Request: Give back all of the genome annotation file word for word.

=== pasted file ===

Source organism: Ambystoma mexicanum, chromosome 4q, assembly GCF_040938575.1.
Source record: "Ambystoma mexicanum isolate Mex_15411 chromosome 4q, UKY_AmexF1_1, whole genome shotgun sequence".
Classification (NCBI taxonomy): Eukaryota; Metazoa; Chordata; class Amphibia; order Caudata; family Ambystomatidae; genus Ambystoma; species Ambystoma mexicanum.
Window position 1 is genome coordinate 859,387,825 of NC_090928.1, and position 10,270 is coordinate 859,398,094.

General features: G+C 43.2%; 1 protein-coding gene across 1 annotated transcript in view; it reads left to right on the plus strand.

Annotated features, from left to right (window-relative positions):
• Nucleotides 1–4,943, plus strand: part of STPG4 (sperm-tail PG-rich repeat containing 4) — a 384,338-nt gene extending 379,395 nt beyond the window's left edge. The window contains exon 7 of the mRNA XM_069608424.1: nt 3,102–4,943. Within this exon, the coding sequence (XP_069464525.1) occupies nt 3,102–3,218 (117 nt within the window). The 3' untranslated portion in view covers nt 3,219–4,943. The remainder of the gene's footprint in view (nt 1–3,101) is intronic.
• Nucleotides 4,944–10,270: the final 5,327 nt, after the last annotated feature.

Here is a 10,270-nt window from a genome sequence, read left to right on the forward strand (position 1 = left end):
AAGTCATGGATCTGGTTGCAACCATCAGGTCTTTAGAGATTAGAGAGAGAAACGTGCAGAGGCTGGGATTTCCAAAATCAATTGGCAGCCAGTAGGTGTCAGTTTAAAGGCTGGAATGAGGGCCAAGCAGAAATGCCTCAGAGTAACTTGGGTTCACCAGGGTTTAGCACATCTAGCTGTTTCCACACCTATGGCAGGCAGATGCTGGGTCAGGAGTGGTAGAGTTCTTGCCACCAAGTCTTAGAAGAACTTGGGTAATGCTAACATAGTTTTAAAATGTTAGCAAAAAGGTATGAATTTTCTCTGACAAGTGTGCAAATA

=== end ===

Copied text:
Source organism: Ambystoma mexicanum, chromosome 4q, assembly GCF_040938575.1.
Source record: "Ambystoma mexicanum isolate Mex_15411 chromosome 4q, UKY_AmexF1_1, whole genome shotgun sequence".
Classification (NCBI taxonomy): Eukaryota; Metazoa; Chordata; class Amphibia; order Caudata; family Ambystomatidae; genus Ambystoma; species Ambystoma mexicanum.
Window position 1 is genome coordinate 859,387,825 of NC_090928.1, and position 10,270 is coordinate 859,398,094.

General features: G+C 43.2%; 1 protein-coding gene across 1 annotated transcript in view; it reads left to right on the plus strand.

Annotated features, from left to right (window-relative positions):
• Nucleotides 1–4,943, plus strand: part of STPG4 (sperm-tail PG-rich repeat containing 4) — a 384,338-nt gene extending 379,395 nt beyond the window's left edge. The window contains exon 7 of the mRNA XM_069608424.1: nt 3,102–4,943. Within this exon, the coding sequence (XP_069464525.1) occupies nt 3,102–3,218 (117 nt within the window). The 3' untranslated portion in view covers nt 3,219–4,943. The remainder of the gene's footprint in view (nt 1–3,101) is intronic.
• Nucleotides 4,944–10,270: the final 5,327 nt, after the last annotated feature.

Here is a 10,270-nt window from a genome sequence, read left to right on the forward strand (position 1 = left end):
AAGTCATGGATCTGGTTGCAACCATCAGGTCTTTAGAGATTAGAGAGAGAAACGTGCAGAGGCTGGGATTTCCAAAATCAATTGGCAGCCAGTAGGTGTCAGTTTAAAGGCTGGAATGAGGGCCAAGCAGAAATGCCTCAGAGTAACTTGGGTTCACCAGGGTTTAGCACATCTAGCTGTTTCCACACCTATGGCAGGCAGATGCTGGGTCAGGAGTGGTAGAGTTCTTGCCACCAAGTCTTAGAAGAACTTGGGTAATGCTAACATAGTTTTAAAATGTTAGCAAAAAGGTATGAATTTTCTCTGACAAGTGTGCAAATA